Indian operators Bharti Airtel and Reliance Jio Infocomm have announced a network-sharing plan aimed at avoiding “duplication of infrastructure” and lowering costs.
The companies said they would share inter- and intra-city fiber-optic networks, submarine cable networks, towers, internet broadband services and other technologies that might emerge in future.
Besides avoiding duplication and freeing up capital for other projects, the operators said that comprehensive network sharing would help to “preserve the environment”.
In future, they noted, the arrangement could be extended to include roaming on 2G, 3G and 4G networks, with pricing at “arm’s length” and based on prevailing market rates.
India’s regulators, however, may take a dim view of plans for 3G roaming, having previously declared that such arrangements are in breach of licensing conditions.
Nevertheless, the tie-up could prove to be mutually beneficial given the respective positions of each player.
Controlled by Indian billionaire Mukesh Ambani, Reliance Jio Infocomm (Mumbai, India) is the only operator in India licensed to provide 4G services across the entire country, while Bharti’s (New Delhi, India) infrastructure business manages more than 35,000 towers across India besides an extensive fiber network.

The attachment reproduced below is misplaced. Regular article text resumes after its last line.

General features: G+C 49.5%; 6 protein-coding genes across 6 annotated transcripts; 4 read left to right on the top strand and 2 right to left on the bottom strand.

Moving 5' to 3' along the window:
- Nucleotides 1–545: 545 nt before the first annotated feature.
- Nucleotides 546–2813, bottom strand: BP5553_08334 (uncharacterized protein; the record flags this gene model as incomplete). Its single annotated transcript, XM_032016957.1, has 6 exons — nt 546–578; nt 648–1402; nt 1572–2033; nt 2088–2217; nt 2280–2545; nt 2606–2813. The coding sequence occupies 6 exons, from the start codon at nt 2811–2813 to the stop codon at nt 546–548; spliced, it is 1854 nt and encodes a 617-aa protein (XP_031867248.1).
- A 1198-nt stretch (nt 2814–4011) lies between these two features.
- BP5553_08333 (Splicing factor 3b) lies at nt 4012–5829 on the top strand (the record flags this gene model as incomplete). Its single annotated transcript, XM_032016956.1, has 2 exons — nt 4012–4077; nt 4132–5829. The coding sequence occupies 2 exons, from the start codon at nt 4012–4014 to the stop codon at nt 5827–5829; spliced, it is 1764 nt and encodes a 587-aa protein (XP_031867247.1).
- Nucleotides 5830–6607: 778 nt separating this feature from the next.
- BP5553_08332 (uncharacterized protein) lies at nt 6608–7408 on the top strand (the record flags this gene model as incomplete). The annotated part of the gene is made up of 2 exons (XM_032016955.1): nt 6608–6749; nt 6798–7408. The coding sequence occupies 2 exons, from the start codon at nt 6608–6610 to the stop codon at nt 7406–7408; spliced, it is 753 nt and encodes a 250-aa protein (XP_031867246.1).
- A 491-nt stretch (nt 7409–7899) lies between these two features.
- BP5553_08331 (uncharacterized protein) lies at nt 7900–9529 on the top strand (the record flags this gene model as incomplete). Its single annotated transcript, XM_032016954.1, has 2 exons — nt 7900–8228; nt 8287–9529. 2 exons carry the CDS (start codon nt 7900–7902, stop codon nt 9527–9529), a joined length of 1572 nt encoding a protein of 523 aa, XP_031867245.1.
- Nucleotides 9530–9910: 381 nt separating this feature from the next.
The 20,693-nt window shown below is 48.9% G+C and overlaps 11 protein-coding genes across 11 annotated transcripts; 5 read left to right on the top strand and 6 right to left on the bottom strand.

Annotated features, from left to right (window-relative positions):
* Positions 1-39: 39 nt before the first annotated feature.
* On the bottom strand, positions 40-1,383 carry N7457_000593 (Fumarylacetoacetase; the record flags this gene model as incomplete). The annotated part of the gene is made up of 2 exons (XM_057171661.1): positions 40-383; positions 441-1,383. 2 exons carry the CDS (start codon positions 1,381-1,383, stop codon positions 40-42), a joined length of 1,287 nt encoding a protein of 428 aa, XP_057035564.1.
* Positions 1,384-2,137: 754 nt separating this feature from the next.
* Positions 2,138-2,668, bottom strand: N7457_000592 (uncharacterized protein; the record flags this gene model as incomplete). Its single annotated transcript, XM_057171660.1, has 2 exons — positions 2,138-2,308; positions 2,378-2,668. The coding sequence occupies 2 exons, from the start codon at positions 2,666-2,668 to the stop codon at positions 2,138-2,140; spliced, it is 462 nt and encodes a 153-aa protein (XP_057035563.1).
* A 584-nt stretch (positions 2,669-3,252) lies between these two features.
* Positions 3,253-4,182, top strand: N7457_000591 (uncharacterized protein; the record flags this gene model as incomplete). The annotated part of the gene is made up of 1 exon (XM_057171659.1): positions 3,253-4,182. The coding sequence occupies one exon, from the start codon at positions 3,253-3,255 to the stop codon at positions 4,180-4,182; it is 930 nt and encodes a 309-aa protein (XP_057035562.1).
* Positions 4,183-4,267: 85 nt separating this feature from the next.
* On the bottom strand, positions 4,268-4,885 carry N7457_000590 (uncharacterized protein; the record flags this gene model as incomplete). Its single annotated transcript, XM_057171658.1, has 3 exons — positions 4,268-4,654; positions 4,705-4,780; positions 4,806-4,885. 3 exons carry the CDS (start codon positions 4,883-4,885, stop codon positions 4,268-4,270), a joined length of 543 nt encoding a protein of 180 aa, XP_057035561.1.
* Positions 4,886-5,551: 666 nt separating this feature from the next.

The deal follows an earlier agreement under which Bharti Airtel agreed to provide capacity on its i2i submarine cable to Reliance Jio Infocomm.
Reliance Jio Infocomm has also formed a network-sharing partnership with Reliance Communications (Mumbai, India), the operator owned by Mukesh Ambani’s brother Anil.
The two brothers have had a frosty relationship since the Ambani business empire was split between them in 2005, and the network-sharing pact appeared to signify a thawing of their animosity.
Network-sharing agreements are becoming increasingly popular in India and other parts of the world, with operators looking to protect their margins amid a decline in their traditional business activities.
India’s operators have also outsourced the management and operation of infrastructure to network vendors like Ericsson as a means of improving efficiency.